For the teaching of the Indian scholars he was paid by the Commissioners of the United Colonies of New England.405 Possibly for the board of his son, one Indian, Netus, of Sudbury, had become indebted to Mr. Corlet in the sum of four pounds and ten shillings. For the payment of this debt apparently he was obliged to ask the assistance of the General Court, as on May 22, 1661, we find the following entry:

    In ansr to the petition of Mr Eljjah Corlett, the Court judgeth it meete to graunt the petitioner liberty to purchase of Netus, the Indian, so much land as the sajd Netus, sajd Indian, is possessed of, according to lawe, for the satisfaction of the debt due the petitioner from sajd Netus, & that Edmond Rice, Sen̄, & Ensigne Thomas Noise, of Sudbury, be appointed to apprise the land to the petitioner for his satisffaction, & determine the proportion & bounds thereof, making a returne to this Court to be confirmed.406

    In the return of Messrs. Rice and Noyes made October 11, 1665, they say:

    All which sajd charges & principall amounteth to seven pounds & tenn shillings; for all which sajd sum̄e wee aboue written haue, wth the consent of the Indians at Nepnap, lajd out & measured to the sajd Elijah Corlet, at the north end of Nepnap Hill, being about three miles distant northerly from the Indian plantation, three hundred and twenty acres.407

    On October 23, 1668, the Colony again came to the assistance of Mr. Corlet, as under this date appears the following record:

    In ansr to the petic͞on of Mr Eljjah Corlet, the Court hauing considered of the petic͞on & being informed the petitioner to be very poore, & the country at present having many engagements to sattisfy, judge meete to grant him five hundred acres of land where he can finde it according to lawe.408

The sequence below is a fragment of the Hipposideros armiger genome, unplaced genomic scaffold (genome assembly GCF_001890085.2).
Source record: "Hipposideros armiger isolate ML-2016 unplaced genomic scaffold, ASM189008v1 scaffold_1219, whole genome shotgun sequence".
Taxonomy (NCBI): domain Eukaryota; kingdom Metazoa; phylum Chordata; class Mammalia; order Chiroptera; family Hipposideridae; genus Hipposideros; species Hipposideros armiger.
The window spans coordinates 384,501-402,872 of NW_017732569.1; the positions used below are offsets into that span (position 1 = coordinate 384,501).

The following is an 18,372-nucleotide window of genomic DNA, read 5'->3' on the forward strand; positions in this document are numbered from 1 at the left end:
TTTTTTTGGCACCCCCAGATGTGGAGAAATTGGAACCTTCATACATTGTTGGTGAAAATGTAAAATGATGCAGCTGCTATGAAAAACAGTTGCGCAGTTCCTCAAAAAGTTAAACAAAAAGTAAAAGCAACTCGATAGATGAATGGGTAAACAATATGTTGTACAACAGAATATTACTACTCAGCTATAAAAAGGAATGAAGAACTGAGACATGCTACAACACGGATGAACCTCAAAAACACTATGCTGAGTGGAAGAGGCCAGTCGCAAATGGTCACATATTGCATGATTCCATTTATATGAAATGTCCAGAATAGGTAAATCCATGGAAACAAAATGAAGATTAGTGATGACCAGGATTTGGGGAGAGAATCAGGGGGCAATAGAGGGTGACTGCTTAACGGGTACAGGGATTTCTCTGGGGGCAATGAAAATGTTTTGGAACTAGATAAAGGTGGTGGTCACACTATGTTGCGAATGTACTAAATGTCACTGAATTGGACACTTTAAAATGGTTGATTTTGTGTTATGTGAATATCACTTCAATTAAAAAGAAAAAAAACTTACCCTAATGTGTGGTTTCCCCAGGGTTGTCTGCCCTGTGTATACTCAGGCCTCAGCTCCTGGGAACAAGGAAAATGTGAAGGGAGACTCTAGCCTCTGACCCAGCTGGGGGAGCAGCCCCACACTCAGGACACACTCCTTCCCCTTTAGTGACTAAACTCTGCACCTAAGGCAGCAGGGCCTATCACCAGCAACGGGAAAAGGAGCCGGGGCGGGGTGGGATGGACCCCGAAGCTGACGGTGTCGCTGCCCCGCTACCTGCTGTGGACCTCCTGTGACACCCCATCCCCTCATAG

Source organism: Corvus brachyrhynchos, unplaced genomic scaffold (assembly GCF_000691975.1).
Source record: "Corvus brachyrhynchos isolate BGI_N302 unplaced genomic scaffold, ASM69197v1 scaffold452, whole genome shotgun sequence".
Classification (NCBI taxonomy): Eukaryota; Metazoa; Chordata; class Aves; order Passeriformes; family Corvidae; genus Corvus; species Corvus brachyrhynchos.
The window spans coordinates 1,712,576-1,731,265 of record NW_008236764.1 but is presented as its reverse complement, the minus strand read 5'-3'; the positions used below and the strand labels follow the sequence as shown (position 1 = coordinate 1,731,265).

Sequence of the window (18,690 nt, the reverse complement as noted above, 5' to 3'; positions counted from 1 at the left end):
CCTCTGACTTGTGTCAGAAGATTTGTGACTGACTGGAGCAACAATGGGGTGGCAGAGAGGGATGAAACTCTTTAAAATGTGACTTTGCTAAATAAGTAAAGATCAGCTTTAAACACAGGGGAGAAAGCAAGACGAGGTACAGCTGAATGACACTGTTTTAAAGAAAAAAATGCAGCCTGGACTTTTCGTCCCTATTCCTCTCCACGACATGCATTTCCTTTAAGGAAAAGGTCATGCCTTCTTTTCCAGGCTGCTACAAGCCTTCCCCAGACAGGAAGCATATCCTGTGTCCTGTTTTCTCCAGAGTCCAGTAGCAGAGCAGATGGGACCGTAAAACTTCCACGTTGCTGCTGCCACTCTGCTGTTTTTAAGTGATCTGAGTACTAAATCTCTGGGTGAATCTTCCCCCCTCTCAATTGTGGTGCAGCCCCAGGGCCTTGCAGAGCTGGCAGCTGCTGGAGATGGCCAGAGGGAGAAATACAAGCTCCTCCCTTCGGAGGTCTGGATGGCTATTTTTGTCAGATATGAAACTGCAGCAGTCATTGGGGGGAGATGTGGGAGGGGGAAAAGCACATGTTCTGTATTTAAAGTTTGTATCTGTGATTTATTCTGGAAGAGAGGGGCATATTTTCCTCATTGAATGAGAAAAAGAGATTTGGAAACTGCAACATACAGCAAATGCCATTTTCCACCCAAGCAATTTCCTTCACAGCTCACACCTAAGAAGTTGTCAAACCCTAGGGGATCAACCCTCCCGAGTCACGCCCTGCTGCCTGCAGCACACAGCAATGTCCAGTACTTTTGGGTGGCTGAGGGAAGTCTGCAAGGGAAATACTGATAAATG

Mr. Corlet died in 1687.409 At that time the Rev. Nehemiah Walter was pursuing a post-graduate course at the College, and Mr. Corlet had so much confidence in his abilities that he frequently employed him to take charge of the school when obliged to be absent. On his death, to express his gratitude and honor his memory, Walter wrote an Elegy, done in blank verse, which was printed, probably by Samuel Green, the College printer, in the same year. Its title reads:

    An Elegiack Verse on the Death of the Pious and Profound Grammarian and Rhetorician Mr. Elijah Corlet, Schoolmaster of Cambridge who Deceased Anno Aetatis 77, Feby 24, 1687.

    The only copy known is in the library of Harvard University.

    Mr. Julius H. Tuttle spoke as follows:

    In a casual conversation with Mr. Edes, a few days ago, I learned of Mr. Littlefield’s intention to read a paper at this meeting on Corlet and the Cambridge Grammar School. This suggested to me the opportunity to call the attention of the Society to a manuscript in the State Archives which is of peculiar value in connection with Mr. Littlefield’s subject, as it shows that Corlet was in this country earlier than has hitherto been supposed.